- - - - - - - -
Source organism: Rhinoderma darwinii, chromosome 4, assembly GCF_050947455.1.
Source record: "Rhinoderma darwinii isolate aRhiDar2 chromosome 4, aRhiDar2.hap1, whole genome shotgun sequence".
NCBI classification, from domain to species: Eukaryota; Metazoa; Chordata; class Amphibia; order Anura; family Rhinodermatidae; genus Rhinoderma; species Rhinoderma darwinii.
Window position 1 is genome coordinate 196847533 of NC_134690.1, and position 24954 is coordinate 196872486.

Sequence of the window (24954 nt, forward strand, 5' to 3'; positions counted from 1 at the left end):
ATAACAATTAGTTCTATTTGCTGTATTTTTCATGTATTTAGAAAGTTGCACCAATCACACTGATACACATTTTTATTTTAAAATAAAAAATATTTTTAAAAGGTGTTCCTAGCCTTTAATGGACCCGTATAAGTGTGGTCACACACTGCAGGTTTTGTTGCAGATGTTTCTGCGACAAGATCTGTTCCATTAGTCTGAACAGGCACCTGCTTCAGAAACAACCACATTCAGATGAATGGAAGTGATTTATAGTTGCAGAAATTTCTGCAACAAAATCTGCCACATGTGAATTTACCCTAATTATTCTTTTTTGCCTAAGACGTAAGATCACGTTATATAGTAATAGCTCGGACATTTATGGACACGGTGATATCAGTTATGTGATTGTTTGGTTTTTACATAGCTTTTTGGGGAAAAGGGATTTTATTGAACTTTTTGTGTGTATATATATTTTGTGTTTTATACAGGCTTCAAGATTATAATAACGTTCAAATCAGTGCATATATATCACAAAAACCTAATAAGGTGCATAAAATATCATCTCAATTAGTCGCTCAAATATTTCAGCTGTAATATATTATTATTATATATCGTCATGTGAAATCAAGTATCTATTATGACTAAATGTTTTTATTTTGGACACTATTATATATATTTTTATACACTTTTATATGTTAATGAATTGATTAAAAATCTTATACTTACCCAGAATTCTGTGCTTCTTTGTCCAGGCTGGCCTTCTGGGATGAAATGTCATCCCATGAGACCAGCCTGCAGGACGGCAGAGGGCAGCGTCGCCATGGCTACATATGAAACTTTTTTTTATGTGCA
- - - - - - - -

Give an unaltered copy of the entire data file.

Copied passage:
Source organism: Rhinoderma darwinii, chromosome 4, assembly GCF_050947455.1.
Source record: "Rhinoderma darwinii isolate aRhiDar2 chromosome 4, aRhiDar2.hap1, whole genome shotgun sequence".
NCBI classification, from domain to species: Eukaryota; Metazoa; Chordata; class Amphibia; order Anura; family Rhinodermatidae; genus Rhinoderma; species Rhinoderma darwinii.
Window position 1 is genome coordinate 196847533 of NC_134690.1, and position 24954 is coordinate 196872486.

Sequence of the window (24954 nt, forward strand, 5' to 3'; positions counted from 1 at the left end):
ATAACAATTAGTTCTATTTGCTGTATTTTTCATGTATTTAGAAAGTTGCACCAATCACACTGATACACATTTTTATTTTAAAATAAAAAATATTTTTAAAAGGTGTTCCTAGCCTTTAATGGACCCGTATAAGTGTGGTCACACACTGCAGGTTTTGTTGCAGATGTTTCTGCGACAAGATCTGTTCCATTAGTCTGAACAGGCACCTGCTTCAGAAACAACCACATTCAGATGAATGGAAGTGATTTATAGTTGCAGAAATTTCTGCAACAAAATCTGCCACATGTGAATTTACCCTAATTATTCTTTTTTGCCTAAGACGTAAGATCACGTTATATAGTAATAGCTCGGACATTTATGGACACGGTGATATCAGTTATGTGATTGTTTGGTTTTTACATAGCTTTTTGGGGAAAAGGGATTTTATTGAACTTTTTGTGTGTATATATATTTTGTGTTTTATACAGGCTTCAAGATTATAATAACGTTCAAATCAGTGCATATATATCACAAAAACCTAATAAGGTGCATAAAATATCATCTCAATTAGTCGCTCAAATATTTCAGCTGTAATATATTATTATTATATATCGTCATGTGAAATCAAGTATCTATTATGACTAAATGTTTTTATTTTGGACACTATTATATATATTTTTATACACTTTTATATGTTAATGAATTGATTAAAAATCTTATACTTACCCAGAATTCTGTGCTTCTTTGTCCAGGCTGGCCTTCTGGGATGAAATGTCATCCCATGAGACCAGCCTGCAGGACGGCAGAGGGCAGCGTCGCCATGGCTACATATGAAACTTTTTTTTATGTGCA